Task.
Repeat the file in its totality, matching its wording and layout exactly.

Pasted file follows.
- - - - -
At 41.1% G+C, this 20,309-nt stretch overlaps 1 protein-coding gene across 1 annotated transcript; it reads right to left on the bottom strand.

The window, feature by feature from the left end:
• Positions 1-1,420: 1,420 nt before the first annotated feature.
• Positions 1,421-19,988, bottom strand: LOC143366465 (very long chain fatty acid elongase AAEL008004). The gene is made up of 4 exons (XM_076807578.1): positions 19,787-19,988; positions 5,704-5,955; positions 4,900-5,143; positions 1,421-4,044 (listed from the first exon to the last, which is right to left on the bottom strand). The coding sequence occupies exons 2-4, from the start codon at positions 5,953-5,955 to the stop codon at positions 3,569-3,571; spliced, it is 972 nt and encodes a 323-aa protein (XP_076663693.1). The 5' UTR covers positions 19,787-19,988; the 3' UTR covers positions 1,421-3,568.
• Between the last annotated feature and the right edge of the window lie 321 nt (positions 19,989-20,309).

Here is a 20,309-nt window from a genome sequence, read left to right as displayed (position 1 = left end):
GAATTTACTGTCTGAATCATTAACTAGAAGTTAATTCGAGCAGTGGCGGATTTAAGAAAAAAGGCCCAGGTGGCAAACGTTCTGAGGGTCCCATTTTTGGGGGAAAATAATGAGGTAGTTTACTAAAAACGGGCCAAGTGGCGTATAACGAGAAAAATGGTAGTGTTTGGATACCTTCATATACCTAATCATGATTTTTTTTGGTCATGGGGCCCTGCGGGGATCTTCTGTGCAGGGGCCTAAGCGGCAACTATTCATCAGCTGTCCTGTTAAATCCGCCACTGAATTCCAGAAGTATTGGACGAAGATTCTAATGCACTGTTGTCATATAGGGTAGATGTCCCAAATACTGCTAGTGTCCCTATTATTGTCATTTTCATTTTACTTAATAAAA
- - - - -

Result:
At 41.1% G+C, this 20,309-nt stretch overlaps 1 protein-coding gene across 1 annotated transcript; it reads right to left on the bottom strand.

The window, feature by feature from the left end:
• Positions 1-1,420: 1,420 nt before the first annotated feature.
• Positions 1,421-19,988, bottom strand: LOC143366465 (very long chain fatty acid elongase AAEL008004). The gene is made up of 4 exons (XM_076807578.1): positions 19,787-19,988; positions 5,704-5,955; positions 4,900-5,143; positions 1,421-4,044 (listed from the first exon to the last, which is right to left on the bottom strand). The coding sequence occupies exons 2-4, from the start codon at positions 5,953-5,955 to the stop codon at positions 3,569-3,571; spliced, it is 972 nt and encodes a 323-aa protein (XP_076663693.1). The 5' UTR covers positions 19,787-19,988; the 3' UTR covers positions 1,421-3,568.
• Between the last annotated feature and the right edge of the window lie 321 nt (positions 19,989-20,309).

Here is a 20,309-nt window from a genome sequence, read left to right as displayed (position 1 = left end):
GAATTTACTGTCTGAATCATTAACTAGAAGTTAATTCGAGCAGTGGCGGATTTAAGAAAAAAGGCCCAGGTGGCAAACGTTCTGAGGGTCCCATTTTTGGGGGAAAATAATGAGGTAGTTTACTAAAAACGGGCCAAGTGGCGTATAACGAGAAAAATGGTAGTGTTTGGATACCTTCATATACCTAATCATGATTTTTTTTGGTCATGGGGCCCTGCGGGGATCTTCTGTGCAGGGGCCTAAGCGGCAACTATTCATCAGCTGTCCTGTTAAATCCGCCACTGAATTCCAGAAGTATTGGACGAAGATTCTAATGCACTGTTGTCATATAGGGTAGATGTCCCAAATACTGCTAGTGTCCCTATTATTGTCATTTTCATTTTACTTAATAAAA